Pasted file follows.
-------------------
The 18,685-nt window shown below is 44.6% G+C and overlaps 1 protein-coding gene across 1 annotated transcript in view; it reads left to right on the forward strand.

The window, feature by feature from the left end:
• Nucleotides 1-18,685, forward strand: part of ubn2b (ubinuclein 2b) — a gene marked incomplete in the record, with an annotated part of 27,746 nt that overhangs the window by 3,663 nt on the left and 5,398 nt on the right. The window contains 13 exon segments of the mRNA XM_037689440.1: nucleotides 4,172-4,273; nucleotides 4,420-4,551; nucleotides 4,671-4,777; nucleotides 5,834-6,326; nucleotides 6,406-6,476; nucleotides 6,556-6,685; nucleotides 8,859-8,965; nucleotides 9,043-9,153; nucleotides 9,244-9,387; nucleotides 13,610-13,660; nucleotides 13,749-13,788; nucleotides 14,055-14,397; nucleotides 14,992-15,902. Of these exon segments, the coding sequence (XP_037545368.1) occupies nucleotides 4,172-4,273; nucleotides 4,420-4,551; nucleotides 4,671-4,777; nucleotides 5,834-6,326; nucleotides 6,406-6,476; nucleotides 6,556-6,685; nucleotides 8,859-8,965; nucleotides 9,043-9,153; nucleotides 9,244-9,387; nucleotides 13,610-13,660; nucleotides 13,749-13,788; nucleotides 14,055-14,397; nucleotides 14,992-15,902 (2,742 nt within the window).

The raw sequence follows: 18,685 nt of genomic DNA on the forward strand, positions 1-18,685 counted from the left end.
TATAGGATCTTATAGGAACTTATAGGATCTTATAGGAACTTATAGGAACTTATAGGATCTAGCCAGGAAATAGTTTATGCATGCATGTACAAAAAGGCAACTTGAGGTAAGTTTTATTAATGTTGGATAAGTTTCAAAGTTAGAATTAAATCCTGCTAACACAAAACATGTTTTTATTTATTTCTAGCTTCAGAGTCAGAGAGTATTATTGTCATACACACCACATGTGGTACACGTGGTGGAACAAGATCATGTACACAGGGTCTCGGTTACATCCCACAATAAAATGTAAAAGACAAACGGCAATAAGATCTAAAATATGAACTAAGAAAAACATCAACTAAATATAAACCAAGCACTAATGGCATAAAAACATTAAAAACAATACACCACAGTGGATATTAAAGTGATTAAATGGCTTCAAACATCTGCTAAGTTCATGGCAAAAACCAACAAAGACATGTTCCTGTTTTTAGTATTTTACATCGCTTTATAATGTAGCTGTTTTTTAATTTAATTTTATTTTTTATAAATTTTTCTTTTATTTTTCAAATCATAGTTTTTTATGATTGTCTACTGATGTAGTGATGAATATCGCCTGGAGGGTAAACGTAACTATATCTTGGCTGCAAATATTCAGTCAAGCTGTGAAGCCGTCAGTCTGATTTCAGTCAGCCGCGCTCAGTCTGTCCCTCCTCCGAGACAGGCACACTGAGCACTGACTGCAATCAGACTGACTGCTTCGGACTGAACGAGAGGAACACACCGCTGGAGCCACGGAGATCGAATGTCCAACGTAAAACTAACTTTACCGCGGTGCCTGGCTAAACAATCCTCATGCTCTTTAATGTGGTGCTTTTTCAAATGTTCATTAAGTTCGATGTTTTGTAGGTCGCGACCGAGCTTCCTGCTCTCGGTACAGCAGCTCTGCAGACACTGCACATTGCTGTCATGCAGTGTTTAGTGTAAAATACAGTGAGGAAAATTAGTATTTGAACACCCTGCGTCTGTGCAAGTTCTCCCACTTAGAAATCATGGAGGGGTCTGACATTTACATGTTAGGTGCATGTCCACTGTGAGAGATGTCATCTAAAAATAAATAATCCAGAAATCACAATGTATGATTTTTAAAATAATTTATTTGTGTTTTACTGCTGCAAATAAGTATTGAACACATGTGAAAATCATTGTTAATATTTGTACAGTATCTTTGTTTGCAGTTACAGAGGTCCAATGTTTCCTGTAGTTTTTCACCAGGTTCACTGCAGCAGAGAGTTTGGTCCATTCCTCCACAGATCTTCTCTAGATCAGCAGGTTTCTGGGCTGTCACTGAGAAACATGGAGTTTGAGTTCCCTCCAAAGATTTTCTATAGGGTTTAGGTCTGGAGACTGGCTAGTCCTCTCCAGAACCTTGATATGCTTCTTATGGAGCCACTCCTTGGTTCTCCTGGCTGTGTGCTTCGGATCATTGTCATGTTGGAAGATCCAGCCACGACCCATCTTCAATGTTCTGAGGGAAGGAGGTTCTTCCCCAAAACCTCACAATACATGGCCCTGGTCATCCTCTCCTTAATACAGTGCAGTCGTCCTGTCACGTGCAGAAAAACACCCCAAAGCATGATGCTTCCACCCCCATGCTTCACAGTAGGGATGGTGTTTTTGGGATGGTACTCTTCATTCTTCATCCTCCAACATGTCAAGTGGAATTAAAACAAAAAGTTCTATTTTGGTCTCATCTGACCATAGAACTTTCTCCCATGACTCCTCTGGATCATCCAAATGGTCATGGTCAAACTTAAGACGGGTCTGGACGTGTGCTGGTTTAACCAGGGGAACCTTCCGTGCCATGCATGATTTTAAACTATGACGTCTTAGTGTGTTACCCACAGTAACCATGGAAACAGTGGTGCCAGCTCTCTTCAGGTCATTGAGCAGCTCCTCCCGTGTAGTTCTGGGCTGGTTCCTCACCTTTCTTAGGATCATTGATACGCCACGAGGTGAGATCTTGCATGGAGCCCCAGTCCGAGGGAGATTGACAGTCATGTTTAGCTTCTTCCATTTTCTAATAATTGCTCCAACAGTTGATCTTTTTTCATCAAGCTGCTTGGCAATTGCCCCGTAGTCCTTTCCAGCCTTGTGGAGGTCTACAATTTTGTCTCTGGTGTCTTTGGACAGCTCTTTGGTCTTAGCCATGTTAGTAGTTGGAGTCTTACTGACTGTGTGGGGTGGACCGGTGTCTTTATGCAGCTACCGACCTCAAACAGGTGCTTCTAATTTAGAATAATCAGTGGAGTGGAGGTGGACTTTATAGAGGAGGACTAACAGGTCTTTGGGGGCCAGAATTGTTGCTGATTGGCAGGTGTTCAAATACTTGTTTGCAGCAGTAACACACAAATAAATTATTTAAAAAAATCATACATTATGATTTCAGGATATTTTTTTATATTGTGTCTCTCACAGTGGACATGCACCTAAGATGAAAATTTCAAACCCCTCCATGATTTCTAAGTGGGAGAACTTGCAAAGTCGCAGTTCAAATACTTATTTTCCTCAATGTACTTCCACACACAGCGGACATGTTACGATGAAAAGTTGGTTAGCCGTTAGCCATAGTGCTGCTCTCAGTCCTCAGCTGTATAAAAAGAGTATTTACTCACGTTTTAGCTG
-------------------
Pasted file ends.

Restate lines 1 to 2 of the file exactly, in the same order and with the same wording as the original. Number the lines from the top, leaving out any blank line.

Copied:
The 18,685-nt window shown below is 44.6% G+C and overlaps 1 protein-coding gene across 1 annotated transcript in view; it reads left to right on the forward strand.

The window, feature by feature from the left end: